Mark Law Firm Blog

Black secret service agents' discrimination class action approved

Posted by Jamison Mark on May 8, 2014 12:08:00 PM
New Jersey Attorneys

This week, a federal judge in Washington, D.C., determined that the agents had met all of the requirements for a class action certification and approved the case to move forward. The ruling contrasts with an eariler case in which another federal judge threw out an age discrimination lawsuit brought by FBI supervisors because, he said, federal employees are not entitled to bring disparate impact claims under the Age Discrimination in Employment Act.

The plaintiffs in the race discrimination case, which was initially filed in May 2000, had to try three times before their class action was approved.

Nevertheless, the agents may face an uphill battle of competing statistics. In a case filing from Jan. 2012, the Department of Homeland Security claimed that African-American agents score similarly on the Special Agent Merit Promotion Program evaluations and receive promotions at a similar rate as non-African American agents. Furthermore, the agency asserted, African-American agents tend to be promoted earlier in their careers than other agents.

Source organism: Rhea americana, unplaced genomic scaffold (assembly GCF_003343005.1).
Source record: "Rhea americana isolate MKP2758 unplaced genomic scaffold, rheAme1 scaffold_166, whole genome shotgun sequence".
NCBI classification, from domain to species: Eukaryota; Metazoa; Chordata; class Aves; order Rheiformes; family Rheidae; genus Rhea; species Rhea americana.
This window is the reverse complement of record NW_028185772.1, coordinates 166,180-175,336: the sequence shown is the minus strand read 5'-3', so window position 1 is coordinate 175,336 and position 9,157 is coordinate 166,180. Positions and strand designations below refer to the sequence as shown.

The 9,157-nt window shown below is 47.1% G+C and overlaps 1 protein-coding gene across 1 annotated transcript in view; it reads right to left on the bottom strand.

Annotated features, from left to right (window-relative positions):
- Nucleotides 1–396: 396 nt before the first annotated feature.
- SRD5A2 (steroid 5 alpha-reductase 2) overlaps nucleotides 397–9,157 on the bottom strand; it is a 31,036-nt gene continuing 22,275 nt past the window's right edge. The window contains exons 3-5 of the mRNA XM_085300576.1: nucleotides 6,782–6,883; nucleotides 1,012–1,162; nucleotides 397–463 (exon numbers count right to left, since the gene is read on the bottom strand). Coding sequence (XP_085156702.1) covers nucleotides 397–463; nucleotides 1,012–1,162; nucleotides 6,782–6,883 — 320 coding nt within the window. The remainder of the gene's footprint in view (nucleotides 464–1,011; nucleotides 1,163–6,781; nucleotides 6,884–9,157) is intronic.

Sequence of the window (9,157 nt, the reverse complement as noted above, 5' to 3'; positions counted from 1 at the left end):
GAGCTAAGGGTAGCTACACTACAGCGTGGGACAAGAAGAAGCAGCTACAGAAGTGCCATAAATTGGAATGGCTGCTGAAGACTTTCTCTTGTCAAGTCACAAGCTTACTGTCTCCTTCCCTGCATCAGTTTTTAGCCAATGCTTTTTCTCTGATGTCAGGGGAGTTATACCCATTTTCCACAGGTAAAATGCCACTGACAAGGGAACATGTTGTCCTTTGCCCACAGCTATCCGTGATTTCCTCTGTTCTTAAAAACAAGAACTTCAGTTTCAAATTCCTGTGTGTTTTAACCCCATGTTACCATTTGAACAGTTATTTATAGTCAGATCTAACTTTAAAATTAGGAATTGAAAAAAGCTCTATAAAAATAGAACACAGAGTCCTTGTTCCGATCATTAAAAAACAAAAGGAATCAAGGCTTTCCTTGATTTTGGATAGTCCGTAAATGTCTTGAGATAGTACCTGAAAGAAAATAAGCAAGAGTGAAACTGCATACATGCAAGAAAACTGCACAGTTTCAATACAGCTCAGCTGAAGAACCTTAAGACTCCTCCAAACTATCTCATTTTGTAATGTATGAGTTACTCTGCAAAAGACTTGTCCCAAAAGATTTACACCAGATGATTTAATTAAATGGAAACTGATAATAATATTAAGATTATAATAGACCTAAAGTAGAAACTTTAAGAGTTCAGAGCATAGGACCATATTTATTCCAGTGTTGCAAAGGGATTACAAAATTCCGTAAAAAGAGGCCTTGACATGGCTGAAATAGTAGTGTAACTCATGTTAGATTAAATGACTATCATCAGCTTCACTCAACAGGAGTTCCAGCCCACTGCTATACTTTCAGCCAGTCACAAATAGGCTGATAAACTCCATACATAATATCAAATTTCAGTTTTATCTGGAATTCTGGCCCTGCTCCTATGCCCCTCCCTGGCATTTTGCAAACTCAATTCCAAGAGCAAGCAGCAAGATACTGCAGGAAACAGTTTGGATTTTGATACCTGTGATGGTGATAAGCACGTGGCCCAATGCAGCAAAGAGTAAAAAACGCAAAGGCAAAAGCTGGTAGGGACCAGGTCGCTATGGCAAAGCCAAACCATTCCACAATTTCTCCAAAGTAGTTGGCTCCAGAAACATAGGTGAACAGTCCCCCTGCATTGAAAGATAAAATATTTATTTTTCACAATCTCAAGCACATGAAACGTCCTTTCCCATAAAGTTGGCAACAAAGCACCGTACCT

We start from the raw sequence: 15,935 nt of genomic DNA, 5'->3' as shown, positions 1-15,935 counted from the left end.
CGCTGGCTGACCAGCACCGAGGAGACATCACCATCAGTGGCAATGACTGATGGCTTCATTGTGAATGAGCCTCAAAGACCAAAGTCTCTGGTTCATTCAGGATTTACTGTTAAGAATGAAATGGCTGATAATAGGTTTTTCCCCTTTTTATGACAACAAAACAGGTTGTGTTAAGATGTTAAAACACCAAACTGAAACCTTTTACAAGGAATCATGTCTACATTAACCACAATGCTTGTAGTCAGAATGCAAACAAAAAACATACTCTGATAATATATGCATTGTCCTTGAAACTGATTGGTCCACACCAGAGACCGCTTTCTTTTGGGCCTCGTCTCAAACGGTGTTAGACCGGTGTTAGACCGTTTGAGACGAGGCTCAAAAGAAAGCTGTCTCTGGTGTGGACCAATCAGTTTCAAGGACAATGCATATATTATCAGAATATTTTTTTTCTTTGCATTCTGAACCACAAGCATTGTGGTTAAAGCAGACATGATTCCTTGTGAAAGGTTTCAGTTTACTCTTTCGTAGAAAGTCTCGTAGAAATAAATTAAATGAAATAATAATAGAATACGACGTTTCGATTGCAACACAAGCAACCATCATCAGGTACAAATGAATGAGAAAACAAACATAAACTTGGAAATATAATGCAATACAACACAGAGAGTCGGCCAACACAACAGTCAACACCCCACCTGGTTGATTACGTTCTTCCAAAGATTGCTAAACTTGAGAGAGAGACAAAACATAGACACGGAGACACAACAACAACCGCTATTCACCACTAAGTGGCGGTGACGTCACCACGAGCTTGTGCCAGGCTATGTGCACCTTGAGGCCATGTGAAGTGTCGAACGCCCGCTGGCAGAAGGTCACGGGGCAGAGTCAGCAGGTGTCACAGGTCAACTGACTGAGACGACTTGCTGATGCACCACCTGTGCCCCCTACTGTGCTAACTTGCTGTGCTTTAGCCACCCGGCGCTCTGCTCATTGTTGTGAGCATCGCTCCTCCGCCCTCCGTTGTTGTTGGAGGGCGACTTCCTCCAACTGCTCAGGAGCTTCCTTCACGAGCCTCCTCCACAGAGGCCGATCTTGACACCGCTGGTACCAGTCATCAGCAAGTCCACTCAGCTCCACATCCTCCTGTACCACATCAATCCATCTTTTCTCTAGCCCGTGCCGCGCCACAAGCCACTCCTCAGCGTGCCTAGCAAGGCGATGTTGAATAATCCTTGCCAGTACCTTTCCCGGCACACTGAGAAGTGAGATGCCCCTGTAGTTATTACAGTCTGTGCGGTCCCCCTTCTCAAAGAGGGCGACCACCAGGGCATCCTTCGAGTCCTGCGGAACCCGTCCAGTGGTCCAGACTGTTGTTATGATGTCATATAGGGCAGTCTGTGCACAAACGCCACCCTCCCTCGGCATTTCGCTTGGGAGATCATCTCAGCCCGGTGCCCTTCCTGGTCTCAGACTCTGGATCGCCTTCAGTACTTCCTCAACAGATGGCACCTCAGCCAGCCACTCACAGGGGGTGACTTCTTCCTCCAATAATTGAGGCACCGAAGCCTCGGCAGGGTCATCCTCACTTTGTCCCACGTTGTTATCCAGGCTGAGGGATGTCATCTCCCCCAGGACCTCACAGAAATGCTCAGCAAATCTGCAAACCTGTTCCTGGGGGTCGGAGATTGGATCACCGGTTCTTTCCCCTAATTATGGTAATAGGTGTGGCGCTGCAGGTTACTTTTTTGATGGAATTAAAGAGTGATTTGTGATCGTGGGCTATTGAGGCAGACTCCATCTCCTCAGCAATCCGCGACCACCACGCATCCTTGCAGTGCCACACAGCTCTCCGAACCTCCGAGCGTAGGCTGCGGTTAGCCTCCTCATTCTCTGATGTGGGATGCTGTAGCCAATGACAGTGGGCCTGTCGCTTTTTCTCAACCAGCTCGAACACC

"This evidence conclusively refutes plaintiffs' overarching claim that the Secret Service has refused to eliminate racism from the fabric of its promotion process," the document read.

DHS filed a motion asking the judge the exclude all testimony by the plaintiffs' expert witness, a statistician, but the judge refused. The agency had argued that the statistician's testimony was "unreliable and irrelevant" -- but not because there is any dispute about his qualifications as an expert in statistics. DHS's essential argument seems to be that its own statistical models, which show no disparate impact, are better than the statistical models the plaintiffs would like to present.

The plaintiffs' statistical models will be allowed into evidence. That may mean that much of the trial will be spent explaining the differences in the two models to a jury. Will a trial court believe the agents' evidence of race discrimination or the agency's evidence of none? We'll have to wait and see.

Source: Thomson Reuters News & Insight, "Judge certifies black Secret Service agents in discrimination case," Brendan O'Brien, Feb. 27, 2013

Topics: Discrimination & Harassment